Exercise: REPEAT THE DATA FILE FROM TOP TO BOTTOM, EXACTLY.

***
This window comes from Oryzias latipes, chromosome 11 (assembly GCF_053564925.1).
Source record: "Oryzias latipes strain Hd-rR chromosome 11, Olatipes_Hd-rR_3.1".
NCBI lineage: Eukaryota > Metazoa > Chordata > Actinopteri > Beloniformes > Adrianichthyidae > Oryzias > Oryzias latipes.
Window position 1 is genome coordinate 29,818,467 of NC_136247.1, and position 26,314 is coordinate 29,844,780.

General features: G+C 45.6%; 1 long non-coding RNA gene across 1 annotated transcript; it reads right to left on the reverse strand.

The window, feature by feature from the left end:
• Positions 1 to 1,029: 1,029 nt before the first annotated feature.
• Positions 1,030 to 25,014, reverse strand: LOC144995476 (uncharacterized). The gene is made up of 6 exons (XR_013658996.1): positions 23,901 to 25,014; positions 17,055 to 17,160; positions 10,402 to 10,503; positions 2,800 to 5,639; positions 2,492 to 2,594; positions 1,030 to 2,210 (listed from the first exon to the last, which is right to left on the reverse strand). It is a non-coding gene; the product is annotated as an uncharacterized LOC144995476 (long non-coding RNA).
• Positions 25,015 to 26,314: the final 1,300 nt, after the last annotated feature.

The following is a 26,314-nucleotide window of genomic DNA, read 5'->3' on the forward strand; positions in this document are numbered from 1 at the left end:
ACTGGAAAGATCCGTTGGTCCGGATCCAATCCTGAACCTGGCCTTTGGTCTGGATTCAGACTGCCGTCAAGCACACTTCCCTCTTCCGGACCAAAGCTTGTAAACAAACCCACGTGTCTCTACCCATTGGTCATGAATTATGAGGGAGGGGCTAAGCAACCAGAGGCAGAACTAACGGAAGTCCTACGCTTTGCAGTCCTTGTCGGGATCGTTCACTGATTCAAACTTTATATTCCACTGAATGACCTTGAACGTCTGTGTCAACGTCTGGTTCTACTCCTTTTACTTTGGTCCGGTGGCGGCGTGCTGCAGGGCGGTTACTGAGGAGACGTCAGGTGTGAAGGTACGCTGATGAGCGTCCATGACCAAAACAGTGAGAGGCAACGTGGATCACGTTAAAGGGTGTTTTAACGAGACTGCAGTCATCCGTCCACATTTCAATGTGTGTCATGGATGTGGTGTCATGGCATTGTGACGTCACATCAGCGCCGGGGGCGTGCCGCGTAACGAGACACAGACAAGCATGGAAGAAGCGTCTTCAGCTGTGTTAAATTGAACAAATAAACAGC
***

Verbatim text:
This window comes from Oryzias latipes, chromosome 11 (assembly GCF_053564925.1).
Source record: "Oryzias latipes strain Hd-rR chromosome 11, Olatipes_Hd-rR_3.1".
NCBI lineage: Eukaryota > Metazoa > Chordata > Actinopteri > Beloniformes > Adrianichthyidae > Oryzias > Oryzias latipes.
Window position 1 is genome coordinate 29,818,467 of NC_136247.1, and position 26,314 is coordinate 29,844,780.

General features: G+C 45.6%; 1 long non-coding RNA gene across 1 annotated transcript; it reads right to left on the reverse strand.

The window, feature by feature from the left end:
• Positions 1 to 1,029: 1,029 nt before the first annotated feature.
• Positions 1,030 to 25,014, reverse strand: LOC144995476 (uncharacterized). The gene is made up of 6 exons (XR_013658996.1): positions 23,901 to 25,014; positions 17,055 to 17,160; positions 10,402 to 10,503; positions 2,800 to 5,639; positions 2,492 to 2,594; positions 1,030 to 2,210 (listed from the first exon to the last, which is right to left on the reverse strand). It is a non-coding gene; the product is annotated as an uncharacterized LOC144995476 (long non-coding RNA).
• Positions 25,015 to 26,314: the final 1,300 nt, after the last annotated feature.

The following is a 26,314-nucleotide window of genomic DNA, read 5'->3' on the forward strand; positions in this document are numbered from 1 at the left end:
ACTGGAAAGATCCGTTGGTCCGGATCCAATCCTGAACCTGGCCTTTGGTCTGGATTCAGACTGCCGTCAAGCACACTTCCCTCTTCCGGACCAAAGCTTGTAAACAAACCCACGTGTCTCTACCCATTGGTCATGAATTATGAGGGAGGGGCTAAGCAACCAGAGGCAGAACTAACGGAAGTCCTACGCTTTGCAGTCCTTGTCGGGATCGTTCACTGATTCAAACTTTATATTCCACTGAATGACCTTGAACGTCTGTGTCAACGTCTGGTTCTACTCCTTTTACTTTGGTCCGGTGGCGGCGTGCTGCAGGGCGGTTACTGAGGAGACGTCAGGTGTGAAGGTACGCTGATGAGCGTCCATGACCAAAACAGTGAGAGGCAACGTGGATCACGTTAAAGGGTGTTTTAACGAGACTGCAGTCATCCGTCCACATTTCAATGTGTGTCATGGATGTGGTGTCATGGCATTGTGACGTCACATCAGCGCCGGGGGCGTGCCGCGTAACGAGACACAGACAAGCATGGAAGAAGCGTCTTCAGCTGTGTTAAATTGAACAAATAAACAGC